Should We Be Targeting Non-Compliance?

Let’s talk about “non-compliance.” I hear people use this term A LOT in Facebook group threads, classrooms, and even ABA practices when referring to maladaptive behavior that occurs after a demand is placed.


Here are my thoughts about non-compliance, teaching compliance, and other considerations that should be weighed when developing treatment goals.


“Non-compliance” (or non-anything, really) fails the dead man’s test.

  • Non-compliance in and of itself is not a behavior by behavior analytic standards as a dead man can very easily fail to comply. It is the absence of behavior.
  • Non-compliance fails to consider things like context, existing skillsets, and MOs.
    • Often, OUR behavior shapes the data.

What behaviors are we actually interested in changing (and tracking)?

  • Are we aiming to increase compliance?
  • Are we aiming to reduce maladaptive behavior when a demand is presented?
  • Is this behavior socially significant?
  • Have we operationally defined what the behavior is in a way that’s clear to others taking data?
  • Have we provided non-examples of situations/behaviors that don’t quite meet the criteria?

Are we actively working on changing this behavior?

  • What are we doing to increase desirable behavior?
  • What are we doing to reduce undesirable behavior?
  • Are we considering skill deficits impeding skill acquisition?
  • Have we considered the impact of the environment on the learner and this/these behaviors?
  • Are there additional modifications/supports required?
  • Are we being mindful of MOs?
  • Are our reinforcers ACTUALLY reinforcing?
  • Are we reinforcing often enough?
  • Are we providing enough opportunities per session to target this goal?
  • Are we treating our client with dignity?

What kinds of demands should be complied with?

  • Safety
  • Academic
  • Transitions
  • In Play

Who is delivering the demand?

  • Should they comply with everyone’s demands?
    • What about peers?
  • Do they respond differently to different people?
  • Does the person delivering the demand have instructional control?
  • Has the person delivering the demand have rapport with the client?

How are we tracking this goal and does the data reflect valid and valuable information? Here are a few examples with various recording types.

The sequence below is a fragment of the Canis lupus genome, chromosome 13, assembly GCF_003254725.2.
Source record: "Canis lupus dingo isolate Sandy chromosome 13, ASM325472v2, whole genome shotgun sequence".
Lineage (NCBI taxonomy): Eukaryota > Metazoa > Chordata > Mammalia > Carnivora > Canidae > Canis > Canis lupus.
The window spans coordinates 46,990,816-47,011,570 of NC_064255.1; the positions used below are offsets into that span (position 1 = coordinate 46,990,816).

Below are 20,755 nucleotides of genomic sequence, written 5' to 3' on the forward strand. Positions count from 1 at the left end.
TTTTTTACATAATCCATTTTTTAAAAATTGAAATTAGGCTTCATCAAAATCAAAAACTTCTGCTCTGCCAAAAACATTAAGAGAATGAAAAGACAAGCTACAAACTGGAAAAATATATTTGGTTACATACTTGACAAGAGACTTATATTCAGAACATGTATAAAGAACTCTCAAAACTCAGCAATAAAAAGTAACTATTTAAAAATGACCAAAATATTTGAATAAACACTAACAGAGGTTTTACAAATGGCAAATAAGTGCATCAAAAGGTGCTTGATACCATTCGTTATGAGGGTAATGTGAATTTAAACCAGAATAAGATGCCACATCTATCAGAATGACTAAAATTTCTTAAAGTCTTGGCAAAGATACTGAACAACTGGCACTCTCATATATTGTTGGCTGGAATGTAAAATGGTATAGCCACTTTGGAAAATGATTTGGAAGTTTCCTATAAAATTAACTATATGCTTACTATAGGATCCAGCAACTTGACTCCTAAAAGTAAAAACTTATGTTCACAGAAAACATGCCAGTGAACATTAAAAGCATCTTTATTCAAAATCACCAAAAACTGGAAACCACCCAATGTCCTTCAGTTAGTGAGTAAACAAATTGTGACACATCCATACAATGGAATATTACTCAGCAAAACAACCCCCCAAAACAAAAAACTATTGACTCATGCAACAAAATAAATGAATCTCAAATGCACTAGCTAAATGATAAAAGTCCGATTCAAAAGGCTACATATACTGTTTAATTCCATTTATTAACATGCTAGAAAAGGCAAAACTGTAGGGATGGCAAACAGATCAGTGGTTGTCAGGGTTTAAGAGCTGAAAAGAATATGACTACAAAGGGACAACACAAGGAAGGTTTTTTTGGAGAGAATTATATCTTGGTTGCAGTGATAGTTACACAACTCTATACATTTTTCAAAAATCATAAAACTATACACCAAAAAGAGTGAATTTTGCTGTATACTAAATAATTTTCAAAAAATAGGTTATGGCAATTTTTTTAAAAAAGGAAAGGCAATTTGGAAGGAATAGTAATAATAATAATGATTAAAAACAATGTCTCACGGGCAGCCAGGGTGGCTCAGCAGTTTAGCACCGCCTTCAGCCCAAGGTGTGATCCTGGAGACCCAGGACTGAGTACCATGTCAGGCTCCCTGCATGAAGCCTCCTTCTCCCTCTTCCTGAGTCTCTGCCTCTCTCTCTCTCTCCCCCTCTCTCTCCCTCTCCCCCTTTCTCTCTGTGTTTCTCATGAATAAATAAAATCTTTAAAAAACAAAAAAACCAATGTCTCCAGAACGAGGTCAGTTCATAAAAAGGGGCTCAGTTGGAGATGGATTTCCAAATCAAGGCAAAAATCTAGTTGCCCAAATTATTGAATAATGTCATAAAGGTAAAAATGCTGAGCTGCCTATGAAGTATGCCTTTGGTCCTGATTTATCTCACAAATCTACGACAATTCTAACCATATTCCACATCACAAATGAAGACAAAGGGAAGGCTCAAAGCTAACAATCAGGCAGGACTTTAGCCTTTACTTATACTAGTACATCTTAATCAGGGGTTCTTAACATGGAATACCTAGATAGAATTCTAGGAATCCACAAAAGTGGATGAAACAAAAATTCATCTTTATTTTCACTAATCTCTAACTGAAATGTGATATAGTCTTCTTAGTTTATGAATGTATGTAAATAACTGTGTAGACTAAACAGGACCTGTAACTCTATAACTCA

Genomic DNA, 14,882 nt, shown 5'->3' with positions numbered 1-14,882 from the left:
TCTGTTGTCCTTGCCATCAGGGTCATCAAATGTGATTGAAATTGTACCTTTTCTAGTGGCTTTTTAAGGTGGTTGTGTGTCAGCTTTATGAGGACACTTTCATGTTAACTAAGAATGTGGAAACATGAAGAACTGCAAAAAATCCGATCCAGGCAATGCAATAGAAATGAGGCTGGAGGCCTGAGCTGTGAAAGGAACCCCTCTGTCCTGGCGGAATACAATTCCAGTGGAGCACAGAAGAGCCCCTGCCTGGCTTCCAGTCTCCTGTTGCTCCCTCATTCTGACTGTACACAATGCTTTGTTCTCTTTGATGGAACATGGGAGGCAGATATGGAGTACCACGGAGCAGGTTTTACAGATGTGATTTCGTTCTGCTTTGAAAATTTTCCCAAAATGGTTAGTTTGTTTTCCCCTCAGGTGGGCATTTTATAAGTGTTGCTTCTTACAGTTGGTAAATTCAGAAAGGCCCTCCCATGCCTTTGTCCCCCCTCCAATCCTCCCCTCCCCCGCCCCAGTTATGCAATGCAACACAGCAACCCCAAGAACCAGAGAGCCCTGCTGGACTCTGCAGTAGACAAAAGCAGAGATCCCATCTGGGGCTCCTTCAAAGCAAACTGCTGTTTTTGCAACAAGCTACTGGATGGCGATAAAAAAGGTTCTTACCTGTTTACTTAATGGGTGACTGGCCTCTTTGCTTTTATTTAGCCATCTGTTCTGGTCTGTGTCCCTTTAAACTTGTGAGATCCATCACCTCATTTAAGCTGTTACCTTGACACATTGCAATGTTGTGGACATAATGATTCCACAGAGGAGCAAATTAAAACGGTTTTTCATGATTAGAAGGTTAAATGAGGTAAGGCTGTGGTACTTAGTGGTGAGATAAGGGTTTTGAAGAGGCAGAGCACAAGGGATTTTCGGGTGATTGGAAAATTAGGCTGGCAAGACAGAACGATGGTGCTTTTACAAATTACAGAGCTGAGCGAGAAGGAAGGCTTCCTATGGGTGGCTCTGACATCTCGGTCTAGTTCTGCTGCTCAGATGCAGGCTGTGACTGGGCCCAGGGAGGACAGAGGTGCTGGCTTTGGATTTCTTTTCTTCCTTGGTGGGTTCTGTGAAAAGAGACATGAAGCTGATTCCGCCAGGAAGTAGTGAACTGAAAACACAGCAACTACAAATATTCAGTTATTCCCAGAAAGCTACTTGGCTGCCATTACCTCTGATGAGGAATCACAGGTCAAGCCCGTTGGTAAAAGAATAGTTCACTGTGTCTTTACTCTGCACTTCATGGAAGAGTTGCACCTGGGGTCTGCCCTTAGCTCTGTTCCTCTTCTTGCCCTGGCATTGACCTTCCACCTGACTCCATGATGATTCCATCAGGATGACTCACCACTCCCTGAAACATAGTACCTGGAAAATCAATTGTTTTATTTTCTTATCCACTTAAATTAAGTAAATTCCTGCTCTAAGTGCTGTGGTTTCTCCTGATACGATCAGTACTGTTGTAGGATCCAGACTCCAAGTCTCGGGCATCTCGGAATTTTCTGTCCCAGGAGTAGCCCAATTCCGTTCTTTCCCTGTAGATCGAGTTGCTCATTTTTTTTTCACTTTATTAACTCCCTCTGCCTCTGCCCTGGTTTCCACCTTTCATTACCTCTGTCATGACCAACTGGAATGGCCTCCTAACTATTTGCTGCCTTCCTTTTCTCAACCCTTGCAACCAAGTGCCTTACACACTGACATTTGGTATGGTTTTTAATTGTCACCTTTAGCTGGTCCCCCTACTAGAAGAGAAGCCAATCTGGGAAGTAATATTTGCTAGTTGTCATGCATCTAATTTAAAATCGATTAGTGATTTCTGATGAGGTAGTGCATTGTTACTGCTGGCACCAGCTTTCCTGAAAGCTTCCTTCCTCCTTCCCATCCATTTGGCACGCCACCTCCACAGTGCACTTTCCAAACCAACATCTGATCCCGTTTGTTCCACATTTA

• Trials: Percent of demands complied with (can even split by location, person, demand type, etc.)
  • Trials: Percent of demands met with verbal refusal/maladaptive behavior
  • Frequency: How many times client engaged in x behavior when a demand is presented
  • Latency: How long the client takes to initiate the task
  • Duration: How long it takes to complete the task
  • Duration: How long the client engages in the behavior for
  • Interval recording: The percent of intervals the behavior is occurring
  • Permanent Product: The physical outcome of said compliance

Consider the BIG PICTURE – Do we comply all the time?

  • Compliance to instructions is often an important skill in the avenues of skill acquisition and even safety.
  • Compliance requires the learner to
    • 1. Hear/see the demand
    • 2. Understand the demand
    • 3. Have the skills to “comply”
  • Although teaching the broad skill of compliance may make our sessions run smoother, it misses the big picture – Do we really want the client to comply with every demand ever, regardless of whom delivers it or the potential impact of compliance?
    • Like all humans, our clients will have histories, preferences, private events, medical considerations, etc. that may contribute to their willingness to comply.
    • Consider contexts where compliance is either beneficial or detrimental to the client.
    • Those with developmental disabilities are more vulnerable to harm and exploitation.
    • Complying with certain demands may result in undesired outcomes like damaged relationships, disciplinary action, legal troubles, injury, or even death.

Skills to teach alongside compliance

  • Discrimination
    • Whose demands should we comply with (police, teachers, parents)?
    • What types of demands should we comply with (academic instructions, safety instructions).
    • What demands should we NOT comply with (engaging in behaviors that are embarrassing, demeaning, illegal, or unsafe).
    • In what situations is compliance optional (realistically, legal situations exempt, we ALWAYS have a choice)?
  • Self-advocacy – the ability to advocate for what you want, what you need, and what you do NOT want or need
    • Appropriate Protesting
      • “No Thanks”
      • “I don’t like this”
      • “Stop it”
    • Manding
      • For a break
      • For space
      • For help
      • For information
        • “Can I have some more time with what I’m doing?”
        • “When can I finish what I was doing?”
        • “Can I do the task later?”
        • “How do I do the task?”
        • “Where can I find what I need?”
        • “Is this going to take a long time?”
        • “Is this going to be hard?”
        • “Is this going to be painful?”
        • “Do I have to do this?”
        • “Can someone else do it”
  • Safety Skills
    • How to tell if you’re in a dangerous situation
    • How to respond
    • Knowing which behaviors may have dangerous outcomes
  • Reporting
    • Who to call when you are in danger
    • Who to call after after a dangerous/scary/illegal event has occurred
    • What type of information to give

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